Bicycling is a huge political and social movement of its own, so if you use a bicycle and are lonely or bored, that is a community to visit. I have known and loved a few bike messengers and a few hardcore cyclist advocates. I have been quite impressed personally by the DIO (Do It Ourselves) attitude in Toronto that has produced amazing programs like getting broken bikes and spare parts and teaching socio-economic disadvantaged kids to build their own bike which they then get to keep. Visiting a Dutch college friend in her hometown of Amsterdam, I was baffled as to how to cross the road with the thousands of persons on bicycles and not be knocked down, and yet she and the rest of the pedestrians could. (I think it just takes getting used to, like having to look in the opposite direction when crossing the road in England or the USA depending on your cultural norm.) Please wear your helmet. There SHOULD a bike lane and there SHOULD be fossil fuel drivers who respect them, but there usually are not. If you don’t have a TBI already, you don’t want one now.

If All Else Fails: What about those of us who get free Medicare rides to doctors’ appointments but the Medicaid cars and vans are not ADA compliant and make us sick? Or if you must take a taxi or bus? Or are just getting a ride from a friend? If you must ride in a MCS unsafe vehicle, wear your mask or respirator and cover your hair and clothing with something you can stick into a sealed plastic bag before and after. This can help you from getting the toxins in you and brought into your home.

Public Transit and Americans with Disabilities Act: I got used to taking Medicaid rides to doctor appointments. I cannot now. Burlington Vermont’s SSTA which receives lots of government funding allows drivers as “independent contractors” to hang those sickening pine trees from their rear-view mirror and wear perfume and clean their car with whatever poison they desire. This is of course illegal because it makes a public service inaccessible for persons disabled by MCS. If an organization receives government funding it has to be ADA compliant. MCS/Environmental Illness is a disability and SSTA is not assessable to me even though it is provided to me by Medicaid as my free medical transportation because I am on disability. (I single out SSTA because it’s common for all ADA transportation to not be ADA compliant for Canaries, I had a long conversation with them about this where I was basically told “tough toenails, then you cannot see your doctors,” and people often think Vermont is some paradise of social services and progressive society. It is not.)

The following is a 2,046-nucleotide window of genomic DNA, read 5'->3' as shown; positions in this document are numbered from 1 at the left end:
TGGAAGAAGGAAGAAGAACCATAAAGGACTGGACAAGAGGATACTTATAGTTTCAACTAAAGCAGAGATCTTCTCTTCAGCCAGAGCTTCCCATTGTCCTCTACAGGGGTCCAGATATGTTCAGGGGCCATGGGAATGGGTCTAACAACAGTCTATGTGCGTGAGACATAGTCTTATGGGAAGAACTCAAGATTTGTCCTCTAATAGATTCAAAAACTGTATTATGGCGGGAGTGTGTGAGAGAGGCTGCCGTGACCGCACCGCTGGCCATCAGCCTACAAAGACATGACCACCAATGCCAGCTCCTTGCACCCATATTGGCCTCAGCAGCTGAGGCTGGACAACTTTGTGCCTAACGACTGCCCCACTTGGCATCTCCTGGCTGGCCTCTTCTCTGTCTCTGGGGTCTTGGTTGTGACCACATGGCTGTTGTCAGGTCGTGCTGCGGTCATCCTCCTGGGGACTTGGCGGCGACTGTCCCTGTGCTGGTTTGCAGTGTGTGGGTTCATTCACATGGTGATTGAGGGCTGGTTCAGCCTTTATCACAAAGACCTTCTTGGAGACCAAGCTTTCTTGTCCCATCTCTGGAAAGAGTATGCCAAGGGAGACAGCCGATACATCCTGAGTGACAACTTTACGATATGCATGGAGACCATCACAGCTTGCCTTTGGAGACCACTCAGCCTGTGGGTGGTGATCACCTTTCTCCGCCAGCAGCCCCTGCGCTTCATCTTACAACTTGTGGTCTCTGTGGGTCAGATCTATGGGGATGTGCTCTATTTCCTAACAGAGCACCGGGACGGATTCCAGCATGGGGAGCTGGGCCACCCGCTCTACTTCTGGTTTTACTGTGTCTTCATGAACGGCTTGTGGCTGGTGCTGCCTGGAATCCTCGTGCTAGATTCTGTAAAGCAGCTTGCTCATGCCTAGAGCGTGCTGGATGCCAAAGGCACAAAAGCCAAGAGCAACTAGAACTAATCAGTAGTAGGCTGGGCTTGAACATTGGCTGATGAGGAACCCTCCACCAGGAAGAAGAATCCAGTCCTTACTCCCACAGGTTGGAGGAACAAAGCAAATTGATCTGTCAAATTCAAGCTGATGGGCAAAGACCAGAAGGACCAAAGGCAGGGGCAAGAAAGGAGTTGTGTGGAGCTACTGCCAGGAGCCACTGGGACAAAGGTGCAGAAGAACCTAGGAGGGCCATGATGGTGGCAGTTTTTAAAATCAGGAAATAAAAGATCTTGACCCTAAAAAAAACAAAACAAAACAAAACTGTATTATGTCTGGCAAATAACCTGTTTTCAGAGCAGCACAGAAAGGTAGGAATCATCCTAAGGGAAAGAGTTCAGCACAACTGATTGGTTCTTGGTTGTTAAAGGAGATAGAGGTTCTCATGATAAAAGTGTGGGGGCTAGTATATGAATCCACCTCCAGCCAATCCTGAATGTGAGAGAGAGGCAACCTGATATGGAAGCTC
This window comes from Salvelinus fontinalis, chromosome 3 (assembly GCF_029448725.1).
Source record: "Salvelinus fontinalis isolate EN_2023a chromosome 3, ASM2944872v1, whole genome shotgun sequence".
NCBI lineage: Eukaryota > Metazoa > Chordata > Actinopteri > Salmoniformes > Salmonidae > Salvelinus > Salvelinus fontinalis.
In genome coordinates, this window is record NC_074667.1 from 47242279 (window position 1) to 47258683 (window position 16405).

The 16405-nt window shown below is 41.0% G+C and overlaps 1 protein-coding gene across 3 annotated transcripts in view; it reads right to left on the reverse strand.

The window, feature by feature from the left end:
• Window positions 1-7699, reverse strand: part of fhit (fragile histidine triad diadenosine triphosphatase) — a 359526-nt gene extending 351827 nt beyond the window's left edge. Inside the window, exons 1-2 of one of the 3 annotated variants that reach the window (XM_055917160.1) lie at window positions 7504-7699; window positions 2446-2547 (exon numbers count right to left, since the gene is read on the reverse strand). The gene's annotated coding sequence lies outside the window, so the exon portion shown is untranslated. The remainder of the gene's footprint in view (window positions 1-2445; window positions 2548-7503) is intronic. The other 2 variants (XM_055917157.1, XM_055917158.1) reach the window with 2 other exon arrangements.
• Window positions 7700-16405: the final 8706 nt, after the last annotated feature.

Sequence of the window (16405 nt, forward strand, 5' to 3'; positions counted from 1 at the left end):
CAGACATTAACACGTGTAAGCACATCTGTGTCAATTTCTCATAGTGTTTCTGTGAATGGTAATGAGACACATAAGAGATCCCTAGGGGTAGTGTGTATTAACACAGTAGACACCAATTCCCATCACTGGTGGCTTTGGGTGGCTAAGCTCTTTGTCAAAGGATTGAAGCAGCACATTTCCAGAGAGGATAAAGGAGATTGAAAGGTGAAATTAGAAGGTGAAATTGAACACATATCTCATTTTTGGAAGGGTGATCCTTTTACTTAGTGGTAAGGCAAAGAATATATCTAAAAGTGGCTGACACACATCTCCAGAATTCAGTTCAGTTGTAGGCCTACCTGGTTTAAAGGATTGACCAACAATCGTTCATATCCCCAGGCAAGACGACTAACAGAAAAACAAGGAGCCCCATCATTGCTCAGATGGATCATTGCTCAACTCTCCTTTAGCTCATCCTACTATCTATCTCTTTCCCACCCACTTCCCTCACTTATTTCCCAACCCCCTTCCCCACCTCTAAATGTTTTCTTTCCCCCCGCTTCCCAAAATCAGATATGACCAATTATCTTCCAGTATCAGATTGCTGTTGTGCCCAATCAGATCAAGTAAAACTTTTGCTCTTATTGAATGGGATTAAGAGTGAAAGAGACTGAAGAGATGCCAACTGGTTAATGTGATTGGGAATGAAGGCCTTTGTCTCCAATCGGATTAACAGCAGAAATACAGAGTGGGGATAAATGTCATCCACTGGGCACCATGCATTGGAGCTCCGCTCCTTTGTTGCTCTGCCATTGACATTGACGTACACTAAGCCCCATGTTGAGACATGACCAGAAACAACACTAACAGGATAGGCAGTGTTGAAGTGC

The Americans with Disabilities Act is only enforced if enough people speak out about violations and you find dozens each time you leave the house once you are disabled. This is why disabled people are often so political. We cannot afford not to be. No one thinks of our needs unless we demand that they do. If you don’t make sure the ADA is enforced it won’t be. Lack of safe transportation means that Canaries are even more invisible in the community than those with other disabilities. If people do not have to consider the needs of any disabled people, they won’t because they do not think about it. No one sees persons using wheelchairs at a community meeting on the third floor because no one in a wheelchair can get to a community meeting on the third floor.

Advertisements